Until two days ago I'd
forgotten how much I love going off on my own. The tandem is wonderful
but it is definitely a social activity! We've even learned to
carry on animated political discussions while pedalling along.
And now I have silence restored when I need it. As E.D. said this
morning, "Why did it take us so long to get you a scooter?"
I know the answer to that. I was determined to stay on
my feet as long as I could. The fact that I have absolutely no
ambivalence about moving into the world of scooters tells me that
I've made this move at exactly the right time.
MONDAY, MAY 29, 2000
My new scooter has a name. Firefly! Her energy definitely combines fire and air as we fly over earth and beside water.
Today's sun draws us down to the lake. While happily scooting along, I see that new curbs have been installed on one of the countless torn-up streets (sewer pipe replacement) opening onto the lake. They look higher than Firefly's 1" tolerance, but I decide to try it anyway. Whoops! We land on the curb with back wheels off the street and front wheels useless (rear-wheel drive). Rather like a turtle on its back--we can't go forward or backward. As I dismount to see about engaging the freewheel mechanism, two persons stop to help. T., a woman on her bike, and D., a man who parks his car by the median and crosses the street, asking "Can I help?" How kind! By working together, I'm soon off the curb, turned around and merrily going back where I'd come from.
I then turn into our community's lakefront park. What delight! Watching kids play on the beach, sitting in the gazebo beside the fishing folk, eating a gooey grilled cheese sandwich, meeting an old friend with whom I collaborated on a funky art exhibit in 1983 ("Lament for Haircut and Oboe"), watching two kayaks survive big boats passing them in the channel, enjoying the families set up for all-day feasting at picnic tables. I stay most of the afternoon. Actually, the sunburned top of my head now indicates that I may have overstayed, at least out in the sun without a hat!
Firefly is already outfitted in her own uniquely creative way. From the front basket hangs 1) a blue-to-green fabric dreamcatcher created by a Detroit artist friend in the late 80s, 2) a ritual braided headband with purple and black feathers (made by Ruth Barrett, a Diannic priestess I often see at women's music festivals), 3) a marble hanging with the earth painted on it (my dear friend J.P.'s last gift to me before he passed with AIDS in 1994), and, naturally, 4) a set of San Francisco windchimes! Our neighbor J.F. spent the morning creating a caneholder for the back. He then adapted his daughter N.'s pink horn from her first Fisher Price tricycle (she turns 13 tomorrow!) to put on the front. As a final touch, my sweet E.D.--who's feeling well now, thank goddess--added a red strobe bike light for safety. All in all, she's pretty darn spiffy!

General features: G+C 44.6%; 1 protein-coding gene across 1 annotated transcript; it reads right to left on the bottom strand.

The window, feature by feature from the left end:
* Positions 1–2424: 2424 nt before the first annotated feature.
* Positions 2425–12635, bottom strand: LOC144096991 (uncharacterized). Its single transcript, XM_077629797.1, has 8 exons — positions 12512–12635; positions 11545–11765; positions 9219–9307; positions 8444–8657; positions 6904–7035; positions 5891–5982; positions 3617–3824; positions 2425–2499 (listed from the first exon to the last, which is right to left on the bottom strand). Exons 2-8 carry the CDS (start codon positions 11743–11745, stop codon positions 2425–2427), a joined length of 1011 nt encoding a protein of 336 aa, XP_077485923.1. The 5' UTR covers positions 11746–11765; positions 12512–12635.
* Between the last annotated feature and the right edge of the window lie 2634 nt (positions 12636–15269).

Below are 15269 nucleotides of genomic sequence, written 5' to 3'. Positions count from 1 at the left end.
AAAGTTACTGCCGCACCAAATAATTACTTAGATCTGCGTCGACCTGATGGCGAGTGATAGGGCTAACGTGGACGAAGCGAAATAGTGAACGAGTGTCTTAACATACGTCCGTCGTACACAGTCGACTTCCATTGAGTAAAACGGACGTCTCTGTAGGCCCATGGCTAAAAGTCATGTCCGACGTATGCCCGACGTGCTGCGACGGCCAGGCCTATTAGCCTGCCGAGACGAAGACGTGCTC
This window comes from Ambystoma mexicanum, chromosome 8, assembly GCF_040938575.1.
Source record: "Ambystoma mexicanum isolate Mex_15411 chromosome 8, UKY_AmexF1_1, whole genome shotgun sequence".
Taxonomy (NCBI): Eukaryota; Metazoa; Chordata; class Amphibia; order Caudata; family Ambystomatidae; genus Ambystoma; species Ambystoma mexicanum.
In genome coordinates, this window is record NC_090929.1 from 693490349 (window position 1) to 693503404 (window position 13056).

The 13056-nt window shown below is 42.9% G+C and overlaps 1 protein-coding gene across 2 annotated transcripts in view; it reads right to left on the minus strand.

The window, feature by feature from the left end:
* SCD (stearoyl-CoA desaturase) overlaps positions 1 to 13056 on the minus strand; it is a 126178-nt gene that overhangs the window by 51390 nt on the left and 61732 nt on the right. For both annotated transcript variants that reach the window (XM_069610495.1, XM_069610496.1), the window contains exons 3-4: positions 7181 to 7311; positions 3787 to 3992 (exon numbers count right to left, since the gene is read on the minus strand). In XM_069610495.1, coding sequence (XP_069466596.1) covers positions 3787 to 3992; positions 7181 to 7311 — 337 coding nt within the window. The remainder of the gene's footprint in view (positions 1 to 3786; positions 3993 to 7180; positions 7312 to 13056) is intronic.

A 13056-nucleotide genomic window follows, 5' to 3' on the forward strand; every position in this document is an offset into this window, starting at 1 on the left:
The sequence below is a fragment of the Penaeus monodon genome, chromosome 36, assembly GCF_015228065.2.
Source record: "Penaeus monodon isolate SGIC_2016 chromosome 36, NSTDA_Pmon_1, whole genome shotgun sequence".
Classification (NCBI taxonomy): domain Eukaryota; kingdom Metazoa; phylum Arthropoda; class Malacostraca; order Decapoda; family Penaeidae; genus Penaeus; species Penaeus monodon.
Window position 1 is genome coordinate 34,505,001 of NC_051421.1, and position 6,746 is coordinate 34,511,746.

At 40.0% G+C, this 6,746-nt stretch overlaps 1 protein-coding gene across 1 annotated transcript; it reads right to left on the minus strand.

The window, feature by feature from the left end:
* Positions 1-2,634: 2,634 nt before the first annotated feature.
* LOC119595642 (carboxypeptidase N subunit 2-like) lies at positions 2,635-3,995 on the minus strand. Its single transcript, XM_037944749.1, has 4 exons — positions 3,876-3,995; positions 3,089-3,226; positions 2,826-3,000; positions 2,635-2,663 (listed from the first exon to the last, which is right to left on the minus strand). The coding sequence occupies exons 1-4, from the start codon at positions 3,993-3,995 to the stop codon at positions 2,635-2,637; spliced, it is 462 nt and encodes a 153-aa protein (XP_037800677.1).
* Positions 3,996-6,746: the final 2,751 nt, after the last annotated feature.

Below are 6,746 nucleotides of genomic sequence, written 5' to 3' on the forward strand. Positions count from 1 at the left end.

It's hard to imagine that last week at this time I'd just come to the conclusion that it was time to start looking into buying a scooter. Monday I spent the day online researching different brands of scooters, discount shopping sites, how to get funding from insurance companies, and what to look for in choosing a scooter. Tuesday, I discovered a local scooter store in the yellow pages, found their prices and service to be the best I'd seen, drove over and tried out 4 scooters, then ordered the Amigo RT in "Majestic Purple". Friday, I picked up Firefly, brought her home, and we took our first ride together.
What changes can occur
in only one week!
TUESDAY, MAY 30, 2000
Hate to sound like a broken record, but...I LOVE LOVE LOVE my scooter!!
Today we go off to do errands for the first time. Riding by the lake, Firefly seems to be the only non-car vehicle around. It is a mile and a half to the high school, bank, market, a few shops. A half hour on Firefly and no pollutants spewed into the environment! I stop at our insurance agent's office to sign and pay for all-risk no-deductible insurance for my new friend. Then to the ATM machine for some cash. Finally to the market for OAS protest demonstration-friendly juices and snacks. Trail mix, Triscuits, bananas, and best of all, Odwalla protein and hi-nutrient juices.
I first discovered Odwalla juices in San Francisco (the company is based in Half Moon Bay south of SF). For four winters I've practically lived on their juices. What a surprise when E. came home one day with a bottle of Odwalla tangerine juice here in Michigan! The company has apparently gone national, and our neighborhood market carries it.
So today I stop by the lake on my way home to savor a delicious carrot juice. How strange to taste San Francisco so tangibly here in Michigan! Strangely wonderful. As if my two lives are melding into one.
Once home, I start making my sign for the OAS protest march on Sunday. For nights I've lain awake trying out different phrases in my mind. Last night it finally came to me: "Global community not global control." I've made many signs in my day and always try to be clear and concise in their wording. Somehow one must manage to say in 6 words or less why you're out there. It can't be anyone else's reason or it runs the risk of sounding like a meaningless cliche. When I find the heart of my sign, I find the heart of my protest. I'd been wondering why I'm going to such effort to be at the OAS demonstrations and teach-ins. Now I know. It is the people.